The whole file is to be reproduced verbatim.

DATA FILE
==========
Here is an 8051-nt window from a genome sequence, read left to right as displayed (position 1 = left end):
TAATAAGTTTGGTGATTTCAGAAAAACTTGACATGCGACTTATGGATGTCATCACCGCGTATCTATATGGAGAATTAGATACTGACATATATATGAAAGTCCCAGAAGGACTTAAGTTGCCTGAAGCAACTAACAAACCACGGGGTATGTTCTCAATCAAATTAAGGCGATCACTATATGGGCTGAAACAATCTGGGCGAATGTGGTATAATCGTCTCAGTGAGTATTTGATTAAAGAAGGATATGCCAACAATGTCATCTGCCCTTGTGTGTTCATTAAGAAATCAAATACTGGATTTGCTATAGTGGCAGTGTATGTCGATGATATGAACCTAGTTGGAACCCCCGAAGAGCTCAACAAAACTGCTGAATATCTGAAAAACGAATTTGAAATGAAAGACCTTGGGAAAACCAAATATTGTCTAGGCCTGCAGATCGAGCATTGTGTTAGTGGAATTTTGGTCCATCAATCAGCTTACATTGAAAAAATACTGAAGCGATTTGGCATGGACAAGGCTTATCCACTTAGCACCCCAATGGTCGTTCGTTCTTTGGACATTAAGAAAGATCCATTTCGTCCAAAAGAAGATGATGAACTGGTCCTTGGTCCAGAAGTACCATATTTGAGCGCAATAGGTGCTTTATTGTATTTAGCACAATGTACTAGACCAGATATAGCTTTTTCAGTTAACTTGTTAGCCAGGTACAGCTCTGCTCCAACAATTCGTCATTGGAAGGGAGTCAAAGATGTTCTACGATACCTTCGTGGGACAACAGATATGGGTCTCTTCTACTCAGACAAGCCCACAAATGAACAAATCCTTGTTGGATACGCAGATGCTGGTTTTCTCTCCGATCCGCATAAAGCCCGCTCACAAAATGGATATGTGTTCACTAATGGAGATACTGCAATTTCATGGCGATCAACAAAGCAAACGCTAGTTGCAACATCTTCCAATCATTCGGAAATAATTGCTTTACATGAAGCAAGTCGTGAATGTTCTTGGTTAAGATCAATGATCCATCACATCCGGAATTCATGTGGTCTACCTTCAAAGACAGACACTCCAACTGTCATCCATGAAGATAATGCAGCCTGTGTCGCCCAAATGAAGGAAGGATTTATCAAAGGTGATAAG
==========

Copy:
Here is an 8051-nt window from a genome sequence, read left to right as displayed (position 1 = left end):
TAATAAGTTTGGTGATTTCAGAAAAACTTGACATGCGACTTATGGATGTCATCACCGCGTATCTATATGGAGAATTAGATACTGACATATATATGAAAGTCCCAGAAGGACTTAAGTTGCCTGAAGCAACTAACAAACCACGGGGTATGTTCTCAATCAAATTAAGGCGATCACTATATGGGCTGAAACAATCTGGGCGAATGTGGTATAATCGTCTCAGTGAGTATTTGATTAAAGAAGGATATGCCAACAATGTCATCTGCCCTTGTGTGTTCATTAAGAAATCAAATACTGGATTTGCTATAGTGGCAGTGTATGTCGATGATATGAACCTAGTTGGAACCCCCGAAGAGCTCAACAAAACTGCTGAATATCTGAAAAACGAATTTGAAATGAAAGACCTTGGGAAAACCAAATATTGTCTAGGCCTGCAGATCGAGCATTGTGTTAGTGGAATTTTGGTCCATCAATCAGCTTACATTGAAAAAATACTGAAGCGATTTGGCATGGACAAGGCTTATCCACTTAGCACCCCAATGGTCGTTCGTTCTTTGGACATTAAGAAAGATCCATTTCGTCCAAAAGAAGATGATGAACTGGTCCTTGGTCCAGAAGTACCATATTTGAGCGCAATAGGTGCTTTATTGTATTTAGCACAATGTACTAGACCAGATATAGCTTTTTCAGTTAACTTGTTAGCCAGGTACAGCTCTGCTCCAACAATTCGTCATTGGAAGGGAGTCAAAGATGTTCTACGATACCTTCGTGGGACAACAGATATGGGTCTCTTCTACTCAGACAAGCCCACAAATGAACAAATCCTTGTTGGATACGCAGATGCTGGTTTTCTCTCCGATCCGCATAAAGCCCGCTCACAAAATGGATATGTGTTCACTAATGGAGATACTGCAATTTCATGGCGATCAACAAAGCAAACGCTAGTTGCAACATCTTCCAATCATTCGGAAATAATTGCTTTACATGAAGCAAGTCGTGAATGTTCTTGGTTAAGATCAATGATCCATCACATCCGGAATTCATGTGGTCTACCTTCAAAGACAGACACTCCAACTGTCATCCATGAAGATAATGCAGCCTGTGTCGCCCAAATGAAGGAAGGATTTATCAAAGGTGATAAG